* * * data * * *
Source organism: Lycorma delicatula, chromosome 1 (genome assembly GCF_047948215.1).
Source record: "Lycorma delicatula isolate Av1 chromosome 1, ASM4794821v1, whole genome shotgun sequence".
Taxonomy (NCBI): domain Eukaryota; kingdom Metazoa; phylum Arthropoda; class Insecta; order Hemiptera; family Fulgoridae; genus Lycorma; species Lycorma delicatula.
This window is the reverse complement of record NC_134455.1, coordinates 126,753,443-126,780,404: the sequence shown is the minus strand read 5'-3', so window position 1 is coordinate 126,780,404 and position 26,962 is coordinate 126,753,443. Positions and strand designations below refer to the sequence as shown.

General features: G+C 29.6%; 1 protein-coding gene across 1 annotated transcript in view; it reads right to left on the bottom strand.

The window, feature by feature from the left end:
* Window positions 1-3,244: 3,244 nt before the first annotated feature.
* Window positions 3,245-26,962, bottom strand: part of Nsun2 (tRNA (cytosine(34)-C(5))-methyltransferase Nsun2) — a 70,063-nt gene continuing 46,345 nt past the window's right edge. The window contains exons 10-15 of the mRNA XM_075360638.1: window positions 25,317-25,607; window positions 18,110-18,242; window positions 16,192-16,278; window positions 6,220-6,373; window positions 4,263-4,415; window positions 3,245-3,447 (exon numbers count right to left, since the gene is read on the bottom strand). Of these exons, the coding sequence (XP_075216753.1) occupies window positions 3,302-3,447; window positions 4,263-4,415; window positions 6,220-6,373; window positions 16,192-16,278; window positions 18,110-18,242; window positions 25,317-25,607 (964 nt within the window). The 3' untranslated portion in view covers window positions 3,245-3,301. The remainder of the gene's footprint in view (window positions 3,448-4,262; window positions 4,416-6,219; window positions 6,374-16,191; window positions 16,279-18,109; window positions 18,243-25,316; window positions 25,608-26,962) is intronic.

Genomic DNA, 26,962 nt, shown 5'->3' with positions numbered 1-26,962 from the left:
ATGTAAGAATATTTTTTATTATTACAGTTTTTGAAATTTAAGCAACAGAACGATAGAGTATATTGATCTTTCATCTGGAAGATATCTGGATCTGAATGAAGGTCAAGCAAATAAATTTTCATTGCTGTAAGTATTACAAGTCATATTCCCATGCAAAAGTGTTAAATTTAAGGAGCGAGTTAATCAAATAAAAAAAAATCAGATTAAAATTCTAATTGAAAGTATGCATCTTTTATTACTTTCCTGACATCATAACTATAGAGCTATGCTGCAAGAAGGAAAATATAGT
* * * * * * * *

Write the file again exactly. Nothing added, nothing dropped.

Source organism: Lycorma delicatula, chromosome 1 (genome assembly GCF_047948215.1).
Source record: "Lycorma delicatula isolate Av1 chromosome 1, ASM4794821v1, whole genome shotgun sequence".
Taxonomy (NCBI): domain Eukaryota; kingdom Metazoa; phylum Arthropoda; class Insecta; order Hemiptera; family Fulgoridae; genus Lycorma; species Lycorma delicatula.
This window is the reverse complement of record NC_134455.1, coordinates 126,753,443-126,780,404: the sequence shown is the minus strand read 5'-3', so window position 1 is coordinate 126,780,404 and position 26,962 is coordinate 126,753,443. Positions and strand designations below refer to the sequence as shown.

General features: G+C 29.6%; 1 protein-coding gene across 1 annotated transcript in view; it reads right to left on the bottom strand.

The window, feature by feature from the left end:
* Window positions 1-3,244: 3,244 nt before the first annotated feature.
* Window positions 3,245-26,962, bottom strand: part of Nsun2 (tRNA (cytosine(34)-C(5))-methyltransferase Nsun2) — a 70,063-nt gene continuing 46,345 nt past the window's right edge. The window contains exons 10-15 of the mRNA XM_075360638.1: window positions 25,317-25,607; window positions 18,110-18,242; window positions 16,192-16,278; window positions 6,220-6,373; window positions 4,263-4,415; window positions 3,245-3,447 (exon numbers count right to left, since the gene is read on the bottom strand). Of these exons, the coding sequence (XP_075216753.1) occupies window positions 3,302-3,447; window positions 4,263-4,415; window positions 6,220-6,373; window positions 16,192-16,278; window positions 18,110-18,242; window positions 25,317-25,607 (964 nt within the window). The 3' untranslated portion in view covers window positions 3,245-3,301. The remainder of the gene's footprint in view (window positions 3,448-4,262; window positions 4,416-6,219; window positions 6,374-16,191; window positions 16,279-18,109; window positions 18,243-25,316; window positions 25,608-26,962) is intronic.

Genomic DNA, 26,962 nt, shown 5'->3' with positions numbered 1-26,962 from the left:
ATGTAAGAATATTTTTTATTATTACAGTTTTTGAAATTTAAGCAACAGAACGATAGAGTATATTGATCTTTCATCTGGAAGATATCTGGATCTGAATGAAGGTCAAGCAAATAAATTTTCATTGCTGTAAGTATTACAAGTCATATTCCCATGCAAAAGTGTTAAATTTAAGGAGCGAGTTAATCAAATAAAAAAAAATCAGATTAAAATTCTAATTGAAAGTATGCATCTTTTATTACTTTCCTGACATCATAACTATAGAGCTATGCTGCAAGAAGGAAAATATAGT